The mandatory nature of the Indian Company Law and permissibility of Contractual Modification
Author: Mr. Karan Kamath
Advocate, Bombay High Court & LLM Candidate (Commercial Law), University of Edinburgh
On August 9, 2021, the Securities Appellate Tribunal (“SAT”) delivered a split verdict on whether a company’s Articles of Association (“articles”) can prescribe conditions for issuance of shares, in addition to those prescribed in the Companies Act, 2013 (“Act”)? Here, PNB Housing Finance Limited’s (“PNBHF”) had planned to undertake a preferential allotment to some investors. After the commencement of voting on the resolution to approve the allotment, the Securities and Exchange Board of India (“SEBI”) restrained PNBHF from moving ahead with the process, unless a report from a registered valuer on pricing of the preferential allotment was obtained. SEBI was enforcing a provision in PNBHF’s Articles of Association that required that any preferential allotment must be at a price “determined by the valuation of a registered valuer”.
Before the SAT, the PNBHF relied on the Companies Act and secondary legislations to argue that the registered valuer requirement in its articles is not enforceable. The Act requires a registered valuer’s report subject to any other conditions that may prescribed. The requirement has been done away with, for listed companies, via the Companies (Share Capital and Debentures) Rules, 2014 (“SCDR”). However, the SEBI (Issue of Capital and Disclosure Requirements) Regulations, 2018 (“ICDR”) now prescribe that the price cannot be lesser than the higher of the company stock’s volume weighted average prices during twenty-six and two weeks. According to PNBHF, the ICDR requirement was the sole binding rule.
Essentially, the SAT had to resolve an apparent contradiction between the company’s articles and ICDR. It delivered a split verdict, with its presiding officer ruling in PNBHF’s favour and the judicial member ruling otherwise. Nonetheless, the orders raise interesting questions on the mandatory nature of Indian company law and permissibility of ‘contracting over’ its rules.
I. Hierarchy of Norms
While mocking the then-recent innovation of a public corporation in their opera ‘Utopia, Limited’, Gilbert and Sullivan began describing a company as “some seven men form an association”. Although channelling the contemporary scepticism of limited liability, Gilbert and Sullivan accurately encapsulated the company concept as an association, a contractual arrangement between people. A company’s constitutional documents, including the articles, are a contract between its members. When a member sells their share to a third person, that third person purchases the share and accedes to the existing contractual arrangement. That contract, however, cannot contradict the Act, and can operate only to the extent it is not repugnant to the Act. For example, if the PNBHF’s articles said that the price of a preferential allotment must be less than the two prices as described in the ICDR requirement, then, the articles would be inoperable because they contradict the Act. However, the situation in PNBHF’s case was more complex. The two opinions in the SAT’s split verdict are two competing ideas on how the hierarchy of norms should play out.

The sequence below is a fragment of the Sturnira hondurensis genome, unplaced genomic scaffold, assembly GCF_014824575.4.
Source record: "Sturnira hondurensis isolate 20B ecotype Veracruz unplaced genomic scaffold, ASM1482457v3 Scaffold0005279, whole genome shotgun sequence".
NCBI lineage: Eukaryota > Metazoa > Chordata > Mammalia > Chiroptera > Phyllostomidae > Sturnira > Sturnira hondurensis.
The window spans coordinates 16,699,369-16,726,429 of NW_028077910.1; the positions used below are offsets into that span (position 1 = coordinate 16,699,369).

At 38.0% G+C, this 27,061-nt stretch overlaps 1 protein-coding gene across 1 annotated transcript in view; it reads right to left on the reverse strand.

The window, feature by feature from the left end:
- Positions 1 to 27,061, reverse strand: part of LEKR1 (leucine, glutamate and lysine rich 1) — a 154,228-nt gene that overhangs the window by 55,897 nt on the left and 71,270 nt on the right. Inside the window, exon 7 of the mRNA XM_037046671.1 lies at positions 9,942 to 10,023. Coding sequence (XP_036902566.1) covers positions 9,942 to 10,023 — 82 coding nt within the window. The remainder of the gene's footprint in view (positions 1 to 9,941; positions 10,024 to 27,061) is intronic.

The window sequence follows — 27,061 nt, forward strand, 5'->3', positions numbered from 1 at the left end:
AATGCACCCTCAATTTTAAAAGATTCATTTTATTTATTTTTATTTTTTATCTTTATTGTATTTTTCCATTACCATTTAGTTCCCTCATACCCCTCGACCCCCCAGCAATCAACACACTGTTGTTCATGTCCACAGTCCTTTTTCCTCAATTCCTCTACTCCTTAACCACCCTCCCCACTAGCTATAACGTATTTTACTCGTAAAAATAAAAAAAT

The presiding officers’ opinion was that the articles were wholly repugnant to the ICDR. This was for two reasons. Firstly, that ICDR is a complete code in itself and the articles could not add extra conditions to what was prescribed therein. Secondly, if the articles were harmonised with ICDR, so as to allow PNBHF to follow both while undertaking a preferential allotment, then there would be ‘two’ rules for listed companies. Companies like PNBHF would have to follow their articles as well as ICDR, and companies without such a valuer-requirement would only have to follow ICDR.
Both these arguments seem to be unconvincing. Coming to the first reason, the term ‘complete code’ refers to exclusivity of a legislation over other legislations. In Girnar Traders v State of Maharashtra, a Constitutional Bench of the Supreme Court noted that the phrase cannot have any watertight definition, but can be instead described on the basis of certain parameters. The word ‘complete’ refers to a certain threshold of certainty, in such a manner that:
“[the code] has to be a compilation of provisions which would comprehensively deal with various aspects of the purpose sought to be achieved by that law and its dependence on other legislations is either absent or at best is minimal.” (Emphasis supplied)
Similarly, the parameters that have been held to be hallmarks of a ‘code’ ordinarily describe a statute’s relation with others. The articles of a company do not have the force of a statute, and cannot directly be impacted by the ICDR being a ‘complete code’.
Similar is the caution against having separate rules for companies with a valuation requirement in their articles. A shareholder’s rights contained in the articles are purely contractual and are in addition to the statutory rights provided by the Act. But the articles bind the company vis-à-vis the shareholders. There is nothing in the ICDR that expressly bars a valuer’s report as a pre-allotment requirement. The contractual right that arises from the articles cannot be ousted by the hierarchy of norms between the two regulations and the statute, unless, obviously, the ICDR expressly bars that right.